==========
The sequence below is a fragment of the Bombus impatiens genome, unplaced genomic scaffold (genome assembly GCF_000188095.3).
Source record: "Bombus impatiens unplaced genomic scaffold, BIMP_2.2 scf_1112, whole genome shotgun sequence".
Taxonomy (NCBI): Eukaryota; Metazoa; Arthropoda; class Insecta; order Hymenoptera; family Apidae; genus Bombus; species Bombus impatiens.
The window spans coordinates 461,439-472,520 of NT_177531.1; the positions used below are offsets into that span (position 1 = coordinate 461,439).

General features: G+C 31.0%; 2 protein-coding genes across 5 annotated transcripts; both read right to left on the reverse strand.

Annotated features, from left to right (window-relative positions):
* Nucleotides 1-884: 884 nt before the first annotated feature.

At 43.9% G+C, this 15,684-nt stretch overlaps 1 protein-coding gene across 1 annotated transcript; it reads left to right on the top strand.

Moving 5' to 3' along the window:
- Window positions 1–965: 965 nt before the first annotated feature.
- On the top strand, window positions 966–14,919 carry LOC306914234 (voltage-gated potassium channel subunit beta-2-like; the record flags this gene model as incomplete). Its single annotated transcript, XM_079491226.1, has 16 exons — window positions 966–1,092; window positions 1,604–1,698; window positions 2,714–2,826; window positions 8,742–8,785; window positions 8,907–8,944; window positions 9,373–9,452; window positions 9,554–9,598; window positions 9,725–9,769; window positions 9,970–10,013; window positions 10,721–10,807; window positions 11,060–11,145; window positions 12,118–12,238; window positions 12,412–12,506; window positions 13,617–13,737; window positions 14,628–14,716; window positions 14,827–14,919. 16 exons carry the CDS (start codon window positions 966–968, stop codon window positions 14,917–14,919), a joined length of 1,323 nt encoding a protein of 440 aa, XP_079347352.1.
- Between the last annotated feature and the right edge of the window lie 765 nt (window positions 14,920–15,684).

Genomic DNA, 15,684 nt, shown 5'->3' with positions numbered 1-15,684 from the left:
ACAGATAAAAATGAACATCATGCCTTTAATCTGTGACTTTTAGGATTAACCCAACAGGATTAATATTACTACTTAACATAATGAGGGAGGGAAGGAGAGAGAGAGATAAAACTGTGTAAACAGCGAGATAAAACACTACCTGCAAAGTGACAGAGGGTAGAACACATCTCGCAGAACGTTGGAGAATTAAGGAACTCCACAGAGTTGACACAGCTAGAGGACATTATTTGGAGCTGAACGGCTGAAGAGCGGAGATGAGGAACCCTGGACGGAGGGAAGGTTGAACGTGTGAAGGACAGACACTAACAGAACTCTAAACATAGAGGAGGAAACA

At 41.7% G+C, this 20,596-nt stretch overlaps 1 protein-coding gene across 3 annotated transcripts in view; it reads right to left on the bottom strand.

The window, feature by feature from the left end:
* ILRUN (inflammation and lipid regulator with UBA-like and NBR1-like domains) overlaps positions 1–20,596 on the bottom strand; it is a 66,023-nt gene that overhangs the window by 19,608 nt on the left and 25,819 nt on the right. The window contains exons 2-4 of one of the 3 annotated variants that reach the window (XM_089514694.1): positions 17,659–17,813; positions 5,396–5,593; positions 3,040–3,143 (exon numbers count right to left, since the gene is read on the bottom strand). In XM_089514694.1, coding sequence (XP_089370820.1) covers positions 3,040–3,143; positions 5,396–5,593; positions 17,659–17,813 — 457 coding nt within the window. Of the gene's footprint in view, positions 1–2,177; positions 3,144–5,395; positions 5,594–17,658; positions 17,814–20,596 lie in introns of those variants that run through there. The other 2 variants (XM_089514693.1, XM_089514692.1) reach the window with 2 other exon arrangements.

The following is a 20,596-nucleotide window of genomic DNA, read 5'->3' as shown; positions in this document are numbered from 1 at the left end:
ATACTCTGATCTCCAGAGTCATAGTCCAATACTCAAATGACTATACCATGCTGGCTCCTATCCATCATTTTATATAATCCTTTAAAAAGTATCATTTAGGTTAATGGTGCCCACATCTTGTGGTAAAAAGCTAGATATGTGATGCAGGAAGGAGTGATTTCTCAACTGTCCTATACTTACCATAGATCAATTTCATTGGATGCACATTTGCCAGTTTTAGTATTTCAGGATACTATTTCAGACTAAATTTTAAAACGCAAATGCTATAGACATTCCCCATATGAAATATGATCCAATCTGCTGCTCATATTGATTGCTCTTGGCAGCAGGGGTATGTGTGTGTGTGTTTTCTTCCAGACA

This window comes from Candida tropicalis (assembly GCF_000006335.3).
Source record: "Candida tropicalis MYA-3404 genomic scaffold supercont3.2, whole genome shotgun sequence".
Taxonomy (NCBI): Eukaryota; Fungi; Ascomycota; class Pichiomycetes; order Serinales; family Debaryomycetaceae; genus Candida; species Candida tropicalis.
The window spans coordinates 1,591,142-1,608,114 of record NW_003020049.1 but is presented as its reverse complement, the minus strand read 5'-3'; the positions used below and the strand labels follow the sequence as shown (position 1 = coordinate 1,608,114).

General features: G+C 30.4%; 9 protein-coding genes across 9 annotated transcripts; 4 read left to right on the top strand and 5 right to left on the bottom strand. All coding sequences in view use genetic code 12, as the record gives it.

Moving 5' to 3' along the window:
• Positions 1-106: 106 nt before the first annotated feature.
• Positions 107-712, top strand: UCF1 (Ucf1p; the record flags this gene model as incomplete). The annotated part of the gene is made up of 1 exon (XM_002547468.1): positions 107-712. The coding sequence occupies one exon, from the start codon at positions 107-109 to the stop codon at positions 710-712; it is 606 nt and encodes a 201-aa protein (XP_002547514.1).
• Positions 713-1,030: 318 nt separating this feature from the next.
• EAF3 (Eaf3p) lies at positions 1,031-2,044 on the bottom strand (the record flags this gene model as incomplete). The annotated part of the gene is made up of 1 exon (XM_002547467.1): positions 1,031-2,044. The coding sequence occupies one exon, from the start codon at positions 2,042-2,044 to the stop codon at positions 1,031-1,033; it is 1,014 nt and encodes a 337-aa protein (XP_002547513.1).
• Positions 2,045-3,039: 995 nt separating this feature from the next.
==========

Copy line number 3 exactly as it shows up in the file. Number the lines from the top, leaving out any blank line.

Taxonomy (NCBI): Eukaryota; Metazoa; Arthropoda; class Insecta; order Hymenoptera; family Apidae; genus Bombus; species Bombus impatiens.